Tue. Apr 23rd, 2024

No one else plays basketball like Zion Williamson. He is a dominant bruiser who combines grace and force in a way that no one else in the league can. He flies down the court and explodes upward with the force of a projectile, creating space where none existed before as defenders fall behind or fly back, unable to keep up with his speed or his power, let alone both. At his best, he is among the most unguardable players in the history of the sport. 

When Zion came out of college, he was considered a generational prospect, the type of player who can revolutionize a franchise, who singlehandedly assures that the team will be in the forefront of the NBA conversation for a very long time. All the Pelicans would have to do is build a solid edifice around him, surrounding him with competent role players who complement his strengths. If they could do that, the assumption was that the Pelicans could be title contenders. Four years into Williamson’s hopefully young career, while it is not yet time to panic, there is cause for concern. 

Through his first four seasons, Williamson has played a combined 114 games, missed the entirety of the 2021-22 season and only played more than 30 games once. It remains to be seen how much of this is a fluke — a spell of bad luck that will be forgotten after a number of All-Star selections and deep playoff runs — or a sign that his body is unable to withstand the particular rigors of an NBA career. The Pelicans have already committed to Zion as the franchise’s future cornerstone, giving him a contract extension that will keep him with the team for the next five seasons. Betting on an injury-prone player such as Zion is a high-risk strategy, one that can lead to a title or set back a franchise for years. For the 2019 Raptors, trading for an injured Kawhi Leonard brought them their first title in franchise history while the Warriors committing to a young guard who missed lots of time to ankle issues inaugurated a dynasty. Meanwhile, the Sixers taking a chance on an injured Andrew Bynum was the fatal move that led to the Process. 

Fortunately for New Orleans, it is good enough around the edges to avoid bottoming out if Zion misses extended time. Without him in the lineup last year, the Pelicans were 25-28 — not great but not a pushover either. There is something to be said for simply having a lot of solid players on your roster, and New Orleans certainly has those. CJ McCollum remains one of the most consistent isolation scorers in the NBA and is on track to retire as one of the best players to never make an All-Star team; Brandon Ingram has got his “Diet Durant” impression down to a science; Trey Murphy III has established himself as one of the league’s best marksmen and has one of the most fitting names in NBA history; Herbert Jones and Jose Alvarado each make life very unpleasant for opposing offenses; recent lottery picks Dyson Daniels and Jordan Hawkins are intriguing wild cards. They were a fun team last year and project to be so again this year. Of course with Zion, the Pelicans were 17-12, a record that if extrapolated over an 82-game season would have been third in the West last conference. The difference between being competitive and being a threat is his presence.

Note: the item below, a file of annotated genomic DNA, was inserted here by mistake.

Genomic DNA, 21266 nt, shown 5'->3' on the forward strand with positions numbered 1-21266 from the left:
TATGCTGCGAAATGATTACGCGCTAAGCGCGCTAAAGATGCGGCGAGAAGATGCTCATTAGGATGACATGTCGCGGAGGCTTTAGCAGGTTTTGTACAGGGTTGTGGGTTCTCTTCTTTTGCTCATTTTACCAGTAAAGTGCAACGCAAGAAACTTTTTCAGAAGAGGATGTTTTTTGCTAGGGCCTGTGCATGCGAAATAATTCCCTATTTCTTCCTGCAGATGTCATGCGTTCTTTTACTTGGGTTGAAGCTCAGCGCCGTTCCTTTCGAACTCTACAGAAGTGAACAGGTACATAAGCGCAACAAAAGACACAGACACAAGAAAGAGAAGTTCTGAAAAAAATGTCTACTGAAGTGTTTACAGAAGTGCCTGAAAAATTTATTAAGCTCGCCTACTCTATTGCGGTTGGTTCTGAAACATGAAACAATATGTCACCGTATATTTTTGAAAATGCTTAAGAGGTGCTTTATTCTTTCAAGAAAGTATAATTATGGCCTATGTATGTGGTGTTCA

How does one project the season with any sense of certainty? The Pelicans are either a team with one of the brightest futures in the league or a team bound to be mired in mediocrity, taunted by unfulfilled hope and the too-frequent absence of its best player and cornerstone. Both the Pelicans and Zion have the potential to be special in the years to come; the championship dreams that danced in the heads of Pelicans fans the night they won the 2019 draft lottery may still come true someday, with Zion leading a parade through the French Quarter. Yet there also be more seasons like the last one, years when Zion spends the bulk of the time on the bench and the franchise kicks the proverbial can and hopes for better health next year. Are the Pelicans one of the best teams in the West or a feisty team that will contend for no more than a play-in spot? There is no box we can open to get the answer to that question.

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The post Pelicans continue to wait on the tantalizing potential of Zion Williamson appeared first on WorldNewsEra.

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